I could be totally wrong could you look at the circuit again I'm not schooled in electronics and was guessing based on my research of diodes.

    The original 1000 cap is still there not behind the diode I added, I added a second 1000 cap to keep the LED lighted longer.



  3. #27
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    Default Re: Slave stepper motor

    The Gecko description is dead on.

    The original 1,000 uF cap on the right does not do very much. The amount of charge it can hold is very small compared to the amount of energy flowing through to the motor. It may be useful for noise and stability reasons, and to limit the ability of one motor drive from affecting another one. Certainly, I would keep it there.

    Previously you said to use a 6.8k resistor with an LED across the 33 ohm resistor and said it would be a very fast blink of the LED, what I did was add the Capacitor and a diode to block the added Capacitor from feeding back into the original circuit.
    I could be totally wrong could you look at the circuit again I'm not schooled in electronics and was guessing based on my research of diodes.
    The original 1000 cap is still there not behind the diode I added, I added a second 1000 cap to keep the LED lighted longer.

    Your circuit is just fine. The 1,000 uF cap you added does exactly what you suggest: it keeps the LED alight for longer. It will heve very little effect on the dump circuit.

    Cheers
    Roger



  4. #28
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    Default

    Quote Originally Posted by RCaffin View Post
    The Gecko description is dead on.

    The original 1,000 uF cap on the right does not do very much. The amount of charge it can hold is very small compared to the amount of energy flowing through to the motor. It may be useful for noise and stability reasons, and to limit the ability of one motor drive from affecting another one. Certainly, I would keep it there.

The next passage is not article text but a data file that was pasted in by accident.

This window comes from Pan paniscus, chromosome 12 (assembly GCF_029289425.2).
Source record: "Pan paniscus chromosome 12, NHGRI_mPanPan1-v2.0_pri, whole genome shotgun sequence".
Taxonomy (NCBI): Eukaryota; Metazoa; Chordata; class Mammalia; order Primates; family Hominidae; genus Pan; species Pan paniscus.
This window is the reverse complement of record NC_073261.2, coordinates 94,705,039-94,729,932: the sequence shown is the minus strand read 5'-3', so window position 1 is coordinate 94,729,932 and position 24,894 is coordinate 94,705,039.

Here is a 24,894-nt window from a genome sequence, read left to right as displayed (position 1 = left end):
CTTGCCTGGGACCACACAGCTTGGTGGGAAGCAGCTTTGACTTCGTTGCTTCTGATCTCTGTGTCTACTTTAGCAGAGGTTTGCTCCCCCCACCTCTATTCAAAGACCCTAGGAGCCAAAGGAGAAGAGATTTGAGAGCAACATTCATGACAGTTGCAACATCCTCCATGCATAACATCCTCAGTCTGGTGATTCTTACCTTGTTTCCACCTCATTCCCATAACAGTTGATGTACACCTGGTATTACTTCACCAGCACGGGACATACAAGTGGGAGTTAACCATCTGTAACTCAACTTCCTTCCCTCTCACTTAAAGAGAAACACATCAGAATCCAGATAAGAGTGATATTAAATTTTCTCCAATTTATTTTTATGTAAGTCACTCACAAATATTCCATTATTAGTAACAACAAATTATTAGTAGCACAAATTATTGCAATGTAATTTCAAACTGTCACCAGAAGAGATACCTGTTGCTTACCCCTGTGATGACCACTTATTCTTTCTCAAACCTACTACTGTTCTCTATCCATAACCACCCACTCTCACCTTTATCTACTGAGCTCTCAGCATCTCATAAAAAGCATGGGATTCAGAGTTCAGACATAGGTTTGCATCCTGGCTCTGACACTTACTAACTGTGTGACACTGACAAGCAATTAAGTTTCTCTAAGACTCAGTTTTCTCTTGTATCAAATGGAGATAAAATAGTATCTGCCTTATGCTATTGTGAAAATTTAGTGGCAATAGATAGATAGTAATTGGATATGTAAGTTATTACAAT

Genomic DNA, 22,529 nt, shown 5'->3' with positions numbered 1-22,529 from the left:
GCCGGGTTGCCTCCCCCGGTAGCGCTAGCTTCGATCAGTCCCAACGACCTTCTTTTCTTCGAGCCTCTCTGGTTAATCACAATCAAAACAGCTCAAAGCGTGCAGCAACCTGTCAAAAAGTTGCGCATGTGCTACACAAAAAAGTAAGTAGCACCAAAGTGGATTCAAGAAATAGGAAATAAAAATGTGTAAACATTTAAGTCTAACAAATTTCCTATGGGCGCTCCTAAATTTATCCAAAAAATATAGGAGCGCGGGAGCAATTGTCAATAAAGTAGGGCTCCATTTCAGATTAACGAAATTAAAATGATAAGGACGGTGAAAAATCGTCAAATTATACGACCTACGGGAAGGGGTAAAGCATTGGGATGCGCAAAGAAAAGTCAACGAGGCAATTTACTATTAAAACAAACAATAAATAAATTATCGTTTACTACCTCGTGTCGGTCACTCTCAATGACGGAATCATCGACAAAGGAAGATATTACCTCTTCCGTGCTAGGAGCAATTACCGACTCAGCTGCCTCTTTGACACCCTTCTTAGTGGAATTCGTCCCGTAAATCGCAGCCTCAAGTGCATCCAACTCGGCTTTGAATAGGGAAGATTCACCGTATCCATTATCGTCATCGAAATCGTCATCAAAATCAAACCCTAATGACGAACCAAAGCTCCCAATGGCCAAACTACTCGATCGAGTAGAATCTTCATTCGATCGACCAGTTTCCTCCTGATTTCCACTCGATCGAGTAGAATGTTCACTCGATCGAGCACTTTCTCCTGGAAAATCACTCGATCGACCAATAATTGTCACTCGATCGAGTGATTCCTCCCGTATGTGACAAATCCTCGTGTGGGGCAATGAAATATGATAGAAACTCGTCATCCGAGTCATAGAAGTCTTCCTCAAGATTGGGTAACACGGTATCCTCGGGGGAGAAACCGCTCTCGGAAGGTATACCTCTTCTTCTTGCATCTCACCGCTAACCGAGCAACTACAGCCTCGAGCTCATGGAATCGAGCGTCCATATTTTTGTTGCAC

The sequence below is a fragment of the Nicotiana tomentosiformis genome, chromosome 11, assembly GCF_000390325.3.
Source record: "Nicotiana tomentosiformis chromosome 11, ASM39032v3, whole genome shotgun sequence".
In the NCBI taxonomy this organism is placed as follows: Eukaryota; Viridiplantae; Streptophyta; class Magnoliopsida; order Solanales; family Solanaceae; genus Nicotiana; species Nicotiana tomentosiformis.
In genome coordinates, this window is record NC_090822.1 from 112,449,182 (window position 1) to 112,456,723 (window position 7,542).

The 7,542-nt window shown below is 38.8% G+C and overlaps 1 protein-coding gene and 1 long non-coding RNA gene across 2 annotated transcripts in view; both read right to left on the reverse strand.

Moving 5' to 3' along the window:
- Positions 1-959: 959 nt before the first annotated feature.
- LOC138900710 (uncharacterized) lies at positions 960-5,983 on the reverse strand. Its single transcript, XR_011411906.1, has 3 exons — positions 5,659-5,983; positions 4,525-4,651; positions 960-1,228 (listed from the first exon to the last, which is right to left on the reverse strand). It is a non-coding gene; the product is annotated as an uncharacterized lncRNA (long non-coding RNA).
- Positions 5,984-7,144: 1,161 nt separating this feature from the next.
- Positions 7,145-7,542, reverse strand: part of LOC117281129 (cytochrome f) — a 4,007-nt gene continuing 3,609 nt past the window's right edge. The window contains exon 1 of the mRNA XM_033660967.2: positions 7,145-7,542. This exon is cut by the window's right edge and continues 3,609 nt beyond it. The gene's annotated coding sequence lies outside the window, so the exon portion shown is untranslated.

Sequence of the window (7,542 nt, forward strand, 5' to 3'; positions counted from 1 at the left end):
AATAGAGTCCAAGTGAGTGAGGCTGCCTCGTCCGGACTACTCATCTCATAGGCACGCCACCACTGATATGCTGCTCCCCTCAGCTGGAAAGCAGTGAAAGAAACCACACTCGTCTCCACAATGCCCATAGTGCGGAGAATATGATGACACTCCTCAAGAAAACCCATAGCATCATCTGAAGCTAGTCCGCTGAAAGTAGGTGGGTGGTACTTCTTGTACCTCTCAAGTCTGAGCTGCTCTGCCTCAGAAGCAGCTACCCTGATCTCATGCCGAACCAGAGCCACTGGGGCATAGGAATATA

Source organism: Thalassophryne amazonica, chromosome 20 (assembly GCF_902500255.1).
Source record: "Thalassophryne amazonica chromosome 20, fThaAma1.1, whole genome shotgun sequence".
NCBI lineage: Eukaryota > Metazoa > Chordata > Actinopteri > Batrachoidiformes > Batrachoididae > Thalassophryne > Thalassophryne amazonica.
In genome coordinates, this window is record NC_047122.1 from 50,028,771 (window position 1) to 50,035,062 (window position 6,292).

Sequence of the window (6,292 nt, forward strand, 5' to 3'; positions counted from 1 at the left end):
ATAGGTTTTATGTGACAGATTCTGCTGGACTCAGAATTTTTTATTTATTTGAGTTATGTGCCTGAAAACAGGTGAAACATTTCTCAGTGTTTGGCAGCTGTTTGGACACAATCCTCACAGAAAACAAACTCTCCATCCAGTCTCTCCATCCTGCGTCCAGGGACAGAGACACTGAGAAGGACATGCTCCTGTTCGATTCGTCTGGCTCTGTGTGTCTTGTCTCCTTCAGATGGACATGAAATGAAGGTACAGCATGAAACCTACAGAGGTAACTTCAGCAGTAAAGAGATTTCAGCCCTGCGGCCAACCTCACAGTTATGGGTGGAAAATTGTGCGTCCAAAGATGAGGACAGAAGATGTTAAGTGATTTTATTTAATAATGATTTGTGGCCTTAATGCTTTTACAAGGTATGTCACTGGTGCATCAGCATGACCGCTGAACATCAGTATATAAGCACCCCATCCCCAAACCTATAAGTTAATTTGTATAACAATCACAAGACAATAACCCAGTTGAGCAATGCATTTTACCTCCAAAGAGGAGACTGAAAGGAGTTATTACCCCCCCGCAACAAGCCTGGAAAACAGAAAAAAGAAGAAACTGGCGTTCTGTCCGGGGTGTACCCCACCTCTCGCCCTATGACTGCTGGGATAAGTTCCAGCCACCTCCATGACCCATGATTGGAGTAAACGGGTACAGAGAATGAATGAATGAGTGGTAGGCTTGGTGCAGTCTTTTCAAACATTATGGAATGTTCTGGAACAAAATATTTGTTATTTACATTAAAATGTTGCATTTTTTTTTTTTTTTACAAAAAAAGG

Previously you said to use a 6.8k resistor with an LED across the 33 ohm resistor and said it would be a very fast blink of the LED, what I did was add the Capacitor and a diode to block the added Capacitor from feeding back into the original circuit.
    I could be totally wrong could you look at the circuit again I'm not schooled in electronics and was guessing based on my research of diodes.
    The original 1000 cap is still there not behind the diode I added, I added a second 1000 cap to keep the LED lighted longer.

    Your circuit is just fine. The 1,000 uF cap you added does exactly what you suggest: it keeps the LED alight for longer. It will heve very little effect on the dump circuit.

    Cheers
    Roger

    Great the circuit is ok, I like that the LED let's me know the transistor is conducting and the dump circuit is working. This dump circuit is cheap insurance to prevent damage to the drives.



  5. #29
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    Default Re: Slave stepper motor

    Ignore what I said.
    I'll blame being tired and too lazy to check your diagram against the original. I wrongly assumed looking at your diagram, that you'd drawn the extra diode over an existing line, but having checked, I see you added the extra capacitor as well.

    I'm glad there's usually somebody around to tell me when I post nonsense!